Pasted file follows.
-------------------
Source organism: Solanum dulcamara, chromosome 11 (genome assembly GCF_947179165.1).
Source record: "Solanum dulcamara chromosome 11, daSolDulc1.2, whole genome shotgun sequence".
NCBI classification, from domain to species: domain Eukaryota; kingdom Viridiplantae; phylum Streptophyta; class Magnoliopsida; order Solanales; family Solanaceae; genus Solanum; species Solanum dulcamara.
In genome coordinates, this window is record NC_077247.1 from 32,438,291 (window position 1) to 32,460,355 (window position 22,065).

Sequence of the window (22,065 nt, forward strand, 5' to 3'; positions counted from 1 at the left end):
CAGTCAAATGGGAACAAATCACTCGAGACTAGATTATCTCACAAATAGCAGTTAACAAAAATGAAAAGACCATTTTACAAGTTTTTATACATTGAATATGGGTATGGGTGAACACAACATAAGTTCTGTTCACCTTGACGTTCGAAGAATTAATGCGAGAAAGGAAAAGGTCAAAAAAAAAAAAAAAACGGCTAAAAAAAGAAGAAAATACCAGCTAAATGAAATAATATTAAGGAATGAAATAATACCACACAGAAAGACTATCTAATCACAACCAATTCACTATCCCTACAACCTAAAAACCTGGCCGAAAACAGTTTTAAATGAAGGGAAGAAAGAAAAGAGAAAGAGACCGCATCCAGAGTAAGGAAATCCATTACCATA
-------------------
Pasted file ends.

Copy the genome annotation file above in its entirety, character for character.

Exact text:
Source organism: Solanum dulcamara, chromosome 11 (genome assembly GCF_947179165.1).
Source record: "Solanum dulcamara chromosome 11, daSolDulc1.2, whole genome shotgun sequence".
NCBI classification, from domain to species: domain Eukaryota; kingdom Viridiplantae; phylum Streptophyta; class Magnoliopsida; order Solanales; family Solanaceae; genus Solanum; species Solanum dulcamara.
In genome coordinates, this window is record NC_077247.1 from 32,438,291 (window position 1) to 32,460,355 (window position 22,065).

Sequence of the window (22,065 nt, forward strand, 5' to 3'; positions counted from 1 at the left end):
CAGTCAAATGGGAACAAATCACTCGAGACTAGATTATCTCACAAATAGCAGTTAACAAAAATGAAAAGACCATTTTACAAGTTTTTATACATTGAATATGGGTATGGGTGAACACAACATAAGTTCTGTTCACCTTGACGTTCGAAGAATTAATGCGAGAAAGGAAAAGGTCAAAAAAAAAAAAAAAACGGCTAAAAAAAGAAGAAAATACCAGCTAAATGAAATAATATTAAGGAATGAAATAATACCACACAGAAAGACTATCTAATCACAACCAATTCACTATCCCTACAACCTAAAAACCTGGCCGAAAACAGTTTTAAATGAAGGGAAGAAAGAAAAGAGAAAGAGACCGCATCCAGAGTAAGGAAATCCATTACCATA